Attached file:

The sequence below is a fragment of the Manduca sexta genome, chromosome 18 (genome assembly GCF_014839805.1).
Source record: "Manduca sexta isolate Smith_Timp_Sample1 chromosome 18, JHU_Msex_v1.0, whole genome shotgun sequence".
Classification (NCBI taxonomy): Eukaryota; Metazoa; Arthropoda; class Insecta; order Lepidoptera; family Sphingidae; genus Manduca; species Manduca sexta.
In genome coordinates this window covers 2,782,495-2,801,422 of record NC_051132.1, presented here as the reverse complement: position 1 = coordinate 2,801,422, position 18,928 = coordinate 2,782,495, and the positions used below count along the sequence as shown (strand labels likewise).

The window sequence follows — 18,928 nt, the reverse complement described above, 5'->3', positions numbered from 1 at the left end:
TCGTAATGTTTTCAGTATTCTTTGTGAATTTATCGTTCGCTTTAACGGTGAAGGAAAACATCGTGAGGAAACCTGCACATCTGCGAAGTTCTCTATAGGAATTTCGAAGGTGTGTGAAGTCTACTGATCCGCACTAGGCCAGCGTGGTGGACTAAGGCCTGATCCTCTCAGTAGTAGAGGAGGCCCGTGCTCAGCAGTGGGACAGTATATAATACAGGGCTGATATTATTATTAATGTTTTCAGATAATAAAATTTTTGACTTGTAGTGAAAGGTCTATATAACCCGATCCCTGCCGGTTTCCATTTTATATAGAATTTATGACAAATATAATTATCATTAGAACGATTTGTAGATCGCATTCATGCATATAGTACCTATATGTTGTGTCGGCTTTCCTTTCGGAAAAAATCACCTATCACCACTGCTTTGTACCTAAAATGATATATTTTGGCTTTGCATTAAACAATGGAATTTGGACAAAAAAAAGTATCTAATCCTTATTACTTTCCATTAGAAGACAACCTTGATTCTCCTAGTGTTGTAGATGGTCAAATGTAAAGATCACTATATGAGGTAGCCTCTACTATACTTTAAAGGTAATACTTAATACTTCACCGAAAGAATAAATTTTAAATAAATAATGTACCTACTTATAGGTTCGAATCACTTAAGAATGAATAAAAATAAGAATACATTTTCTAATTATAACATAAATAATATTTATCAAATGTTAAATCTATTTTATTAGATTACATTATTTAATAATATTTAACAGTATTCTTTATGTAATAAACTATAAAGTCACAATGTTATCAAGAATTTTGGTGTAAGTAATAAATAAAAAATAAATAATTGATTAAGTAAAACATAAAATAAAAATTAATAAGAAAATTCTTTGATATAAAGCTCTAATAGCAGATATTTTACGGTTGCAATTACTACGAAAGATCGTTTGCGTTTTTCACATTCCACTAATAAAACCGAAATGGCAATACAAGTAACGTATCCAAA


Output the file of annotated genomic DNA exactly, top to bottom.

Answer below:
The sequence below is a fragment of the Manduca sexta genome, chromosome 18 (genome assembly GCF_014839805.1).
Source record: "Manduca sexta isolate Smith_Timp_Sample1 chromosome 18, JHU_Msex_v1.0, whole genome shotgun sequence".
Classification (NCBI taxonomy): Eukaryota; Metazoa; Arthropoda; class Insecta; order Lepidoptera; family Sphingidae; genus Manduca; species Manduca sexta.
In genome coordinates this window covers 2,782,495-2,801,422 of record NC_051132.1, presented here as the reverse complement: position 1 = coordinate 2,801,422, position 18,928 = coordinate 2,782,495, and the positions used below count along the sequence as shown (strand labels likewise).

The window sequence follows — 18,928 nt, the reverse complement described above, 5'->3', positions numbered from 1 at the left end:
TCGTAATGTTTTCAGTATTCTTTGTGAATTTATCGTTCGCTTTAACGGTGAAGGAAAACATCGTGAGGAAACCTGCACATCTGCGAAGTTCTCTATAGGAATTTCGAAGGTGTGTGAAGTCTACTGATCCGCACTAGGCCAGCGTGGTGGACTAAGGCCTGATCCTCTCAGTAGTAGAGGAGGCCCGTGCTCAGCAGTGGGACAGTATATAATACAGGGCTGATATTATTATTAATGTTTTCAGATAATAAAATTTTTGACTTGTAGTGAAAGGTCTATATAACCCGATCCCTGCCGGTTTCCATTTTATATAGAATTTATGACAAATATAATTATCATTAGAACGATTTGTAGATCGCATTCATGCATATAGTACCTATATGTTGTGTCGGCTTTCCTTTCGGAAAAAATCACCTATCACCACTGCTTTGTACCTAAAATGATATATTTTGGCTTTGCATTAAACAATGGAATTTGGACAAAAAAAAGTATCTAATCCTTATTACTTTCCATTAGAAGACAACCTTGATTCTCCTAGTGTTGTAGATGGTCAAATGTAAAGATCACTATATGAGGTAGCCTCTACTATACTTTAAAGGTAATACTTAATACTTCACCGAAAGAATAAATTTTAAATAAATAATGTACCTACTTATAGGTTCGAATCACTTAAGAATGAATAAAAATAAGAATACATTTTCTAATTATAACATAAATAATATTTATCAAATGTTAAATCTATTTTATTAGATTACATTATTTAATAATATTTAACAGTATTCTTTATGTAATAAACTATAAAGTCACAATGTTATCAAGAATTTTGGTGTAAGTAATAAATAAAAAATAAATAATTGATTAAGTAAAACATAAAATAAAAATTAATAAGAAAATTCTTTGATATAAAGCTCTAATAGCAGATATTTTACGGTTGCAATTACTACGAAAGATCGTTTGCGTTTTTCACATTCCACTAATAAAACCGAAATGGCAATACAAGTAACGTATCCAAA